(3) which particular judge in an office was assigned your case. Win rate precentages for clients can range from the 20’s to the 80’s, depending on the luck of the judge-draw lottery.
(4) where you are living at the time your appeal was filed (people can and do move, especially when they are experiencing hard times), the likelihood you will win on appeal in southeast OK is much, much higher than if you are filing in El Paso, TX. And that state of affairs will continue as long as certain judges keep their jobs.
(5) which lawyer in my office is assigned the case. Some folks never send a case back, some do. Some are so green they don’t even know what to look for.

A tech problem can be solved in a timely or cost-efficient manner or it can’t, and the decision can be made fairly quickly and usually without the involvement of others. In contrast, a litigant will never know where his pachinko ball of a case can end up, there’s just too many outside forces at work.

True. My point being that if you want to violate the spirit of a contract, the usual way to do that is to attack the language, or find some case that the contract misses. Since everyone is aware of that, a well-drafted language must defend against word parsing, usually through exhaustive definitions.

In this particular case, the buyer’s out-of-state bank wanted to alter my vehicle title before the actual sale. Altering a title at closing is one thing, but days before is another, and that seemed unreasonable to me, so I asked if there weren’t a standard method for dealing with this situation - it’s surely something that happens all the time. While I didn’t say “give me a procedure that does not involve altering my title,” you’d have to be a complete idiot not to understand that. What else could I be possibly asking?

Possible responses include “I don’t know,” “that’s what is required in such transactions,” “here’s a method where the bank can protect its interests without altering your title,” and the correct response “altering an out-of-state tile won’t protect the interests of the bank.” What I got instead was a couple of guys harping on the term “standard procedure,” and that it didn’t matter if the bank was following a standard.

I replied that if I knew of a standard method, I could specify an alternate, simpler procedure. Again, the primary focus being a procedure which didn’t alter the title when I hadn’t closed the sale. The response was to harp on the term “simple,” and that the current procedure seemed “simple” to him.

When I said I wanted help, not to argue, and that I wanted an alternate procedure that didn’t involve altering my title, he replied “you said standard, and then you said simple.” At that point he was totally focused on winning an argument that existed only in his head, and felt that by focusing on specific word use rather than intent he would “win.” At no point was he any actual help.

While you certainly find people like that all over the internet, it’s damned weird on a board that exists only for giving advice.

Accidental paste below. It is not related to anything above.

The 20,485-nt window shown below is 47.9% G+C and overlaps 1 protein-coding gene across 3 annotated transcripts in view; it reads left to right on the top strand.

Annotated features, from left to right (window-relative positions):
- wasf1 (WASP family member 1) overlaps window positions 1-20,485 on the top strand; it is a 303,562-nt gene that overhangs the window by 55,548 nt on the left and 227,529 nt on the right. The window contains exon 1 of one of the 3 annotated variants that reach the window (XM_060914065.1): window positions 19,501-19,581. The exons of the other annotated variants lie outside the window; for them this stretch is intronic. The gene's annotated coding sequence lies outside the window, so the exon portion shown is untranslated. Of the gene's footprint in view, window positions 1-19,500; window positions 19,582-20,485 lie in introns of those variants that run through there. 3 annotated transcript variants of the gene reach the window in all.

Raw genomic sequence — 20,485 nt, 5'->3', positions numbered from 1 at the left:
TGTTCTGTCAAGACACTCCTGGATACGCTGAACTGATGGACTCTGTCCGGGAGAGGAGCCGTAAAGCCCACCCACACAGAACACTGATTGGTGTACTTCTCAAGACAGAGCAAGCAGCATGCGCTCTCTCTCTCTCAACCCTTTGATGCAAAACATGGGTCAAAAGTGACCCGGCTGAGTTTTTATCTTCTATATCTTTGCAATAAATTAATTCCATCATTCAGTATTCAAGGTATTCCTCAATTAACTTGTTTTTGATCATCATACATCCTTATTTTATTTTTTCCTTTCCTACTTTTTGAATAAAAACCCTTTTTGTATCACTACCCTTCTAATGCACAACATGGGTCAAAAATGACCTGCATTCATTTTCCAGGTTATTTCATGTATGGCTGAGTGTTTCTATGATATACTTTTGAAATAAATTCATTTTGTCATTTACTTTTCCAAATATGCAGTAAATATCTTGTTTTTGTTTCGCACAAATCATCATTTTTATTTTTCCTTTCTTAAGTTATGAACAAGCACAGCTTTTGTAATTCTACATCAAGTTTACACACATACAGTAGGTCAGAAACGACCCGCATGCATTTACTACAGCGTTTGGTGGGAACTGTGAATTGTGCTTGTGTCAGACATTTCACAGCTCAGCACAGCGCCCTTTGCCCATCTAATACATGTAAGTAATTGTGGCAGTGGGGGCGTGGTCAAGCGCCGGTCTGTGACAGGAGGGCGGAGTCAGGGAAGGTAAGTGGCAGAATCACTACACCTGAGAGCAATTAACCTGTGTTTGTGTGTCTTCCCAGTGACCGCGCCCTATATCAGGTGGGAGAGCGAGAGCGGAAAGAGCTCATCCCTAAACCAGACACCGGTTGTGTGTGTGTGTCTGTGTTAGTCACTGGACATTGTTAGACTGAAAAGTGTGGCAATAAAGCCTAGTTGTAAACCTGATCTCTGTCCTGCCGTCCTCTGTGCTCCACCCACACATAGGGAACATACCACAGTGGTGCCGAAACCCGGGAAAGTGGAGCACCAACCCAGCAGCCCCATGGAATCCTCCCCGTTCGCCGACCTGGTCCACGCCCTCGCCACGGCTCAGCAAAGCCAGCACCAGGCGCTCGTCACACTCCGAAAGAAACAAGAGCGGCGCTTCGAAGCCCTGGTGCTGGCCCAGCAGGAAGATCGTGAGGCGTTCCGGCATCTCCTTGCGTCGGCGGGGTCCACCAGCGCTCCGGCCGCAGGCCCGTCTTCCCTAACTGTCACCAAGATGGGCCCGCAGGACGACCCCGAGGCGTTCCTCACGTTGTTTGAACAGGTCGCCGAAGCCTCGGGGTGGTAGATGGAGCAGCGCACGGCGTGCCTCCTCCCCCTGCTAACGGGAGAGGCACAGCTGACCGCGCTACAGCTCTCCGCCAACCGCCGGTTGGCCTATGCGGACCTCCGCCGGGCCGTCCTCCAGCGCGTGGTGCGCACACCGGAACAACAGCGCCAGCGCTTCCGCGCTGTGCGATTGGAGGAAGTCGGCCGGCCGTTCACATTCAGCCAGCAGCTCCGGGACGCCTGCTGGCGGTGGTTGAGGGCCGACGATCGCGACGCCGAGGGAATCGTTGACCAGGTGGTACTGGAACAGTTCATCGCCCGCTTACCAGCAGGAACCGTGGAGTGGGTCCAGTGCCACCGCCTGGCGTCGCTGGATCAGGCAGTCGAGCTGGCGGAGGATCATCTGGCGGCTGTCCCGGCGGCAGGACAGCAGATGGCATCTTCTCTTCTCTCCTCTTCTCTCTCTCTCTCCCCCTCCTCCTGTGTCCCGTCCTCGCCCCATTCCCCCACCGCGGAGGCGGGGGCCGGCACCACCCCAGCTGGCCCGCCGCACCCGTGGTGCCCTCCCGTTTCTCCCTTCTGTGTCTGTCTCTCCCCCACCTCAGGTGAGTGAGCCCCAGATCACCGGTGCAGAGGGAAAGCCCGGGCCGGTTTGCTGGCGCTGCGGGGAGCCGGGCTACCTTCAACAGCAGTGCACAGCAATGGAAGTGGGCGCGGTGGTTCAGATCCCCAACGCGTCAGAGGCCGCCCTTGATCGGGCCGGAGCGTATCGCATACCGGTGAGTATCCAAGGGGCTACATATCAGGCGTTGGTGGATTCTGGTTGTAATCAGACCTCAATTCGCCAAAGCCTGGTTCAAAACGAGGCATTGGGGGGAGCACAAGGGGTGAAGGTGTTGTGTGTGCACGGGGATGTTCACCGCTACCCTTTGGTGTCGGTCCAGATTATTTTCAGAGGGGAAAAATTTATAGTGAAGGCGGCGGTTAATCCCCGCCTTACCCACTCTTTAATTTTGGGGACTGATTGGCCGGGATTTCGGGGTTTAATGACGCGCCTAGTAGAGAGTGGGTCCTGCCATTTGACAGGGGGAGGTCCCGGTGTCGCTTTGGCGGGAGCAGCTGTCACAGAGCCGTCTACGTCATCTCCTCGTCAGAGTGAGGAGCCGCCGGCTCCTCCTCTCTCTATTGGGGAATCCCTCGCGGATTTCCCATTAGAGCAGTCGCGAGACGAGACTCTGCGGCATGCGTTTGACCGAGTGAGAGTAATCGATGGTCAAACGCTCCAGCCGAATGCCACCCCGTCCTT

Your deal is with the buyer, not the bank. His deal is with the bank. You simply make the sale dependent on the exchange happening at the same time. It’s up to him to close the deal with the bank, not you. Now, his bank may hold the title in the end until he has paid off his loan, but that’s his problem, that’s his deal with the bank. I’d have dealt with the bank’s demand very quickly - title will be transferred at the same time as the funds being transferred. Until that time the vehicle and title remain in my possession.

Pretty much this. Lawyers specialize.

Also, lawyers are taught to argue from both sides of an argument, so a lawyer representing you may have a different answer from a lawyer representing the credit union. That is why there are so many freakin lawyers.

While I agree, I didn’t want to say “no” just to find out that any lender would have the same requirement.

In any case, I had a thread about that, and as I mentioned, that’s resolved - the bank doesn’t want to alter the title prior to the sale anymore, because it turns out it’s only meaningful to do if it’s an in-state title. My motivation for starting this thread was to express bafflement at the attitude on the legal advice forum.

Well yeah, this was your first wrong assumption. I also happen to know some good lawyers, my wife for one and hey, me as another! We don’t have rot for brains (although 4 years at a party school may have affected me in some way)

If someone posted a tech question, I would help without hesitation. However, I won’t answer legal questions for a number of reasons. Potential liability issues, no client relationship on an anonymous forum and primarily because the nuance of dealing with legal issues is usually not communicated well in this type of environment.

That’s fine. My comments were about someone who did respond, but chose to pick a fight and concentrate on minutiae rather than try to help.

If the party that is paying me and whom I have an ethical duty to represent tells me to seek a long-term solution that works for both parties, that’s what I’ll do.

In the meantime, my actual clients will likely keep telling me to represent only their interests, and get whatever I can for them.